Poll Results: Best Books to Learn Programming While Having Fun

Where do you start if you want to learn programming as a hobby? It really helps to have some friends in the field, but a good book is also important. And there are thousands of programming books, so which ones are the best for the hobbyists?

I ran a poll in several LinkedIn groups to find out. I asked about three well established and popular programming languages: C#, Java and JavaScript. Here you can see the poll results and the selected comments.


C# poll results

(Disclosure: links to books are affiliate links.)

What is the best book for a beginner to learn C# as a hobby while having fun?

Total votes: 87

Ryan McGowan

Ryan McGowan: C# in a Nutshell is very informative about C# language specifics, and would be a good second book after Head First. Head First does a good job of getting you to not just learn the language, but learn the reasoning behind each step.

Frank Solomon
Frank Solomon: Try Venkat’s C# Youtube vids. Great stuff…

Danny Alan
Danny Alan: If you head over to csharpcourse.com there are some great pdf downloads of the Yellow Book series written by Rob Miles MVP. The books are geared towards 1st year UK undergrads. They explain the language very well whilst maintaining a good sense of humour. Best of luck.

Anthony White
Anthony White: This is a somewhat broad question because it depends on what you would be doing.

.NET is really a combination of many different technologies each of which are designed to perform a certain task, so you might not learn everything in one book.

I think Headfirst is the best option of the list you presented, but should also consider the following.

Microsoft Visual C# .NET Deluxe Learning Edition

Beginning C# 2008: From Novice to Professional

In case you haven’t worked with databases:

Microsoft ADO.NET Step by Step

Sean Walsh
Sean Walsh: I personally also really enjoy the Deitel Developers Series. Very applicable to real life by seasoned teachers.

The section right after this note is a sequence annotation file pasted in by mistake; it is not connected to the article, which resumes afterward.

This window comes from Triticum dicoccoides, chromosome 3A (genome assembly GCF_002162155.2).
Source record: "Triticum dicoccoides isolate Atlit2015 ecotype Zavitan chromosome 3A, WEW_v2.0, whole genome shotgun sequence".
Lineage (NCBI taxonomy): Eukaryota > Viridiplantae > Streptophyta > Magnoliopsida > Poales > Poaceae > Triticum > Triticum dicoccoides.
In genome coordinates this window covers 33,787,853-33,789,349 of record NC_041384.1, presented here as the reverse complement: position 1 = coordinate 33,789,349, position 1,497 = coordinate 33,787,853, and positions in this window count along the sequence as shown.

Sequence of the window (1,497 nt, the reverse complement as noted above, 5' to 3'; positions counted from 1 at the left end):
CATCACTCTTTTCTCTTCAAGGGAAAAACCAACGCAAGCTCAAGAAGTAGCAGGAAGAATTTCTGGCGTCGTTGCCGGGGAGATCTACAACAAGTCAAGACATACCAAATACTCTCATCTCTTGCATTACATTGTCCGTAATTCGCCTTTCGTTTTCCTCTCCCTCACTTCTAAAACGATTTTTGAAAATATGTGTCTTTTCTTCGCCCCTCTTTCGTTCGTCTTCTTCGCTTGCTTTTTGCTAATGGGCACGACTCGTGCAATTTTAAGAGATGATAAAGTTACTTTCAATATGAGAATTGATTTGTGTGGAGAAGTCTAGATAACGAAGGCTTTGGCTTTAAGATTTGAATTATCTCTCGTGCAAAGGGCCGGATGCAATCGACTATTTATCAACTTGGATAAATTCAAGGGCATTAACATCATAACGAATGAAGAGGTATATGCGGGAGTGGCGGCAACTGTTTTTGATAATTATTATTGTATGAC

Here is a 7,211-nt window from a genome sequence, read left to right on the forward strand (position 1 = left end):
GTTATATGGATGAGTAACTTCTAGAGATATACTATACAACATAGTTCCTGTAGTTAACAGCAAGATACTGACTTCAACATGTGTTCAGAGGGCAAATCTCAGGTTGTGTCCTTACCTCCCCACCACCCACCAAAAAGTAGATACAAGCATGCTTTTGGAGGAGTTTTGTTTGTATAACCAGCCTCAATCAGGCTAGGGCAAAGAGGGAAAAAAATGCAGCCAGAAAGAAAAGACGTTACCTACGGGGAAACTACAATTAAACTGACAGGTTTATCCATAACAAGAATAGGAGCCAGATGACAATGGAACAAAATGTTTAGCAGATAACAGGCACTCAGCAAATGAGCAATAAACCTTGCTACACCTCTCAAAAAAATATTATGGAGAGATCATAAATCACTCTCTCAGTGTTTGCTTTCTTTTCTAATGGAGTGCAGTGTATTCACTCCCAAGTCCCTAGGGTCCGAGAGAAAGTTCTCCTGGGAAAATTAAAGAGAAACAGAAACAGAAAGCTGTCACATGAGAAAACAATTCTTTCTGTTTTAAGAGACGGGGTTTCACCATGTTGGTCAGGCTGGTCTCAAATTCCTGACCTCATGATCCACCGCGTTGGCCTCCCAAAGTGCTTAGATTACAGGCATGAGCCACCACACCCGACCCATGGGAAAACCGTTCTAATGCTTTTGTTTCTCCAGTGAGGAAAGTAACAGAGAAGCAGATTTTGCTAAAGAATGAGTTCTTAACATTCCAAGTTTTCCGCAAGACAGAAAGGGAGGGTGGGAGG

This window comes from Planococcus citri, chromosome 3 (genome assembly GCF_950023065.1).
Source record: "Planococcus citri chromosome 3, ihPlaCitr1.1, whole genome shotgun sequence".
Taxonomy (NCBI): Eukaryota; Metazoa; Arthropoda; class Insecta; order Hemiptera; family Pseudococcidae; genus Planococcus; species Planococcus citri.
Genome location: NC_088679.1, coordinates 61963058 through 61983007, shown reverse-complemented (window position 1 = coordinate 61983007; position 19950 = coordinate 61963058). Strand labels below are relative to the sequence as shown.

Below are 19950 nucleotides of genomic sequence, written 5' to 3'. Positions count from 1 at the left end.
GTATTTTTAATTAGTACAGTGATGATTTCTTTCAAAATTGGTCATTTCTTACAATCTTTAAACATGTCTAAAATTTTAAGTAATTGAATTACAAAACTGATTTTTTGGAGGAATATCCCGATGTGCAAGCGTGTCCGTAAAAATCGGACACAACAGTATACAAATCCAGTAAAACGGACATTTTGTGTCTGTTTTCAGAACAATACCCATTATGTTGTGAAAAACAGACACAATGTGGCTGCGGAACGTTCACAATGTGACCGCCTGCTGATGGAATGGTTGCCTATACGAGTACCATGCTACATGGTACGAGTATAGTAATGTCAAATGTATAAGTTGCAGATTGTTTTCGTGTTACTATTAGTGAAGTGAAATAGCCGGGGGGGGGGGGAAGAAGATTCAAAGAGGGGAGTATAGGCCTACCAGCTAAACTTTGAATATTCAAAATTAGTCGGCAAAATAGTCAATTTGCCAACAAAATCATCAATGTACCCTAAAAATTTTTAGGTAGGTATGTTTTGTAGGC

(They also have a book for beginners – Valentyn)

Pouria Amirian
Pouria Amirian: For beginners that love have fun while diving into C# it is good to take:

“Head first C#” (but I don’t personally recommend this book to people who want to earn money by programming )

For the beginners that want serious book , Wrox “Beginning Visual C# 2012 Programming” provides more coverage of C# (than what the head first C# covers)

For the beginners that want more object-oriented approach from the beginning of this topic I suggest:
Wrox “Beginning Object-Oriented Programming with C# ”

For intermediate developers who wants to learn how to tackle a real world project I recommend the book “Beginning C# Object-Oriented Programming ” by Dan Clark

For intermediate programmers and developers from old days of .NET (1.0, 1.1, 2.0, 3.x and 4) I recommend the book “Pro C# 5 and .NET 4.5″ (or previous editions of this book) which tries to cover many topics in .NET, but without the real world examples of using most (if not all) topics

“C# 5.0 in a Nutshell: The Definitive Reference” (like the “Pro C# 5 and .NET 4.5″ book) is a reference book and is not a good choice for beginners.

In summary I recommend 1)Beginning Visual C# 2012 Programming published by Wrox and then 2) Beginning C# Object-Oriented Programming ” by Dan Clark published by APress

Good luck with your programming!


Java books poll results
What is the best book for a beginner to learn Java as a hobby while having fun?